However, if you follow our blog, then you know I’m an architecture junkie, and Sri Lanka is the king of the giant dagobahs. If you want to see the history, you’ve got to pay up. But don’t think I didn’t share a few thoughts of my own on Buddhism at the ticket booth. Since we payed though the nose (and since it was quite beautiful), we thought the Cultural Triangle merited a full pictorial of its own.

Sri Lankan Fried Bat

…not a national dish but an unfortunate sleeping accident. And this wasn’t just a single dimwitted fruit bat which failed to understand the danger of power lines. We’ve seen them all over the place, sometimes four or five in a row hanging awkwardly from their charred, twig-like legs.

Apparently caused by the closely grouped wires, this problem seems to be specific to Sri Lanka because we haven’t noticed toasted bats anywhere else. What a SHOCKING way to go! 🙁

Ancient Trivia and 360 Panoramas

It’s the third century AD and you are on a tour of the world’s tallest structures. You’ve already visited the Pyramids of Khufu and Khafre in Egypt and you are on your way to view the world’s third tallest structure. What ancient structure are you on your way to visit? (Hint: It’s in Sri Lanka.) Continue…

Sacred Temples and Trees

Buddhism is central to the Sri Lankan way of life, and with so many important Buddhist sites around the island, much of Southeast Asia regards Sri Lanka as a spiritual leader.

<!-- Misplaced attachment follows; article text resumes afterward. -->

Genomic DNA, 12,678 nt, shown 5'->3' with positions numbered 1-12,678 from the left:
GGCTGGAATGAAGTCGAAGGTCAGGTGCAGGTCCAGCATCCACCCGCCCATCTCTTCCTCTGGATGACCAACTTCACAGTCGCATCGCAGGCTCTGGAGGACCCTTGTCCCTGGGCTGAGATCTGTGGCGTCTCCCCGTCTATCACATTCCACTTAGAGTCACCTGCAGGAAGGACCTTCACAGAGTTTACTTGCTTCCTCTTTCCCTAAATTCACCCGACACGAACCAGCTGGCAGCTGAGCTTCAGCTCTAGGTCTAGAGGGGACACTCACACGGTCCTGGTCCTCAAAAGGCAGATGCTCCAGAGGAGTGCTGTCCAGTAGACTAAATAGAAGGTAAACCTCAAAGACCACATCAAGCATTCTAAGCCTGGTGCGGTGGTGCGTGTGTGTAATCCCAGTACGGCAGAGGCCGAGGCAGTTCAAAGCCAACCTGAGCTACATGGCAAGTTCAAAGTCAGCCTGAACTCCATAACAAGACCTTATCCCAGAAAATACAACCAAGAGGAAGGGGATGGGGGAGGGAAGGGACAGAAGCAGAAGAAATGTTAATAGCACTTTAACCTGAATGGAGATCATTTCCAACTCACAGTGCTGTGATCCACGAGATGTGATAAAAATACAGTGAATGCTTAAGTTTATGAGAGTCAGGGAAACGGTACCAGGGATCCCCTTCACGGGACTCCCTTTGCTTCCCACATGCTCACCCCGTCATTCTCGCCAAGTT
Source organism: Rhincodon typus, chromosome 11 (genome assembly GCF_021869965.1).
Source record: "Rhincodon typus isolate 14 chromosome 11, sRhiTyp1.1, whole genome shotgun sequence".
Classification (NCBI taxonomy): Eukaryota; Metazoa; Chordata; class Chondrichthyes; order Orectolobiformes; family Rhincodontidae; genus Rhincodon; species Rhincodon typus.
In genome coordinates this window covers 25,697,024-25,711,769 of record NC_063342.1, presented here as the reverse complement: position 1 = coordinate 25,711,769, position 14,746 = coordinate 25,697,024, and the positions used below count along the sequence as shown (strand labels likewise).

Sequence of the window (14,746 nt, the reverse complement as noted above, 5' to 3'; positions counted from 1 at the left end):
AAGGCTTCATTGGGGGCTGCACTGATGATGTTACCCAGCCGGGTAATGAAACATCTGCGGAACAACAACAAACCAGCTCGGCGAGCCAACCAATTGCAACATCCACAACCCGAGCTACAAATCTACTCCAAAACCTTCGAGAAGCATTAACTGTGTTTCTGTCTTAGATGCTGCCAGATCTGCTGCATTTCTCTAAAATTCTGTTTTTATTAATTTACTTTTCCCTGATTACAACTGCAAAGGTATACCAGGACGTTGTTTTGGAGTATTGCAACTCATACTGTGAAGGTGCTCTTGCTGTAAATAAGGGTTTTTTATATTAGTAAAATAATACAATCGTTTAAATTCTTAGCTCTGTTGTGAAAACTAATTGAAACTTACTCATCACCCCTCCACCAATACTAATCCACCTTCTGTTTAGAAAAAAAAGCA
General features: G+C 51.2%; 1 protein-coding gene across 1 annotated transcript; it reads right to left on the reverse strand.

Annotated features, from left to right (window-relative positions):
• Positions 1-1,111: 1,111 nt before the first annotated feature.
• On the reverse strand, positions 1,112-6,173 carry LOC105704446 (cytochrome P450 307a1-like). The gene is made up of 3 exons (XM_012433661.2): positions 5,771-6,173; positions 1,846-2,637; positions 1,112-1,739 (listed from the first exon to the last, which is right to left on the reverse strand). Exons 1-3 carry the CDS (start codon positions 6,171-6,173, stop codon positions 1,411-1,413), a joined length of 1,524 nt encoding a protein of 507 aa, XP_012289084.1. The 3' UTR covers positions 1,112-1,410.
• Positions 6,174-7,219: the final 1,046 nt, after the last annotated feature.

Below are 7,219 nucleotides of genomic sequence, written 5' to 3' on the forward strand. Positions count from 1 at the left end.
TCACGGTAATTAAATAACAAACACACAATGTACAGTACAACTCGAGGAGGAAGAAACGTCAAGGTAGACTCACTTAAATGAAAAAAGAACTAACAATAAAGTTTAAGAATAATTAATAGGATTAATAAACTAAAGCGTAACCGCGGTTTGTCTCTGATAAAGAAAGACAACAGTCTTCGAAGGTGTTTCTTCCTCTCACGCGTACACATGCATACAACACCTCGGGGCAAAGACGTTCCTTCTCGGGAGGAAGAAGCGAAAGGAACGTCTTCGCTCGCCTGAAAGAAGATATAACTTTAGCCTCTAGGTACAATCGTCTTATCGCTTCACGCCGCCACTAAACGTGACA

Two of the most frequented pilgrimage sites are the Temple of the Sacred Tooth Relic in Kandy, and, further up north, the sacred Sri Maha Bodhi tree in Anuradhapura.

From the second floor veranda of our colonial hotel, the Olde Empire, we had a perfect view of the heavily guarded entrance to the tooth temple. You might wonder how Buddha came to loose his tooth. Continue…

Memories of the Tsunami

Wherever we go along the coast, Sri Lankans tell tales of their survival in the world’s worst natural disaster in living memory – the tsunami. Over 30,000 Sri Lankans were killed in the disaster. Here, the disaster lives on.

Even years after the giant wave struck the eastern and southern coasts of the country, visible signs of the destruction can be found on virtually every beach. Abandoned houses, huge boulders, missing vegetation, odd sand banks, the list goes on. The tsunami did an incredible amount of damage. But it’s the locals’ accounts of the tragedy Continue…

Jurassic Creatures

Sri Lanka is crawling with monitor lizards! Imagine our surprise when we first came across a 2-meter (6 ft) Jurassic beast on our way to Mirissa’s secret beach. This was the biggest and fattest lizard we had ever stumbled upon and, lucky for us, the grand opening for more lizards to come. From that point on, we’ve seen them everywhere.

Click play to watch video

Huge water monitors hide under fallen palm fronds along the beaches, swim across the mangrove lagoons or bask in the sun along rivers and lakes. Their smaller land monitor cousins often waddle through town foraging through people’s back yards and fighting dogs, cows, egrets, monkeys and cats for anything edible. Seeing these fascinating creatures move so effortlessly through any terrain always makes me stop in my tracks and gawk at them in awe.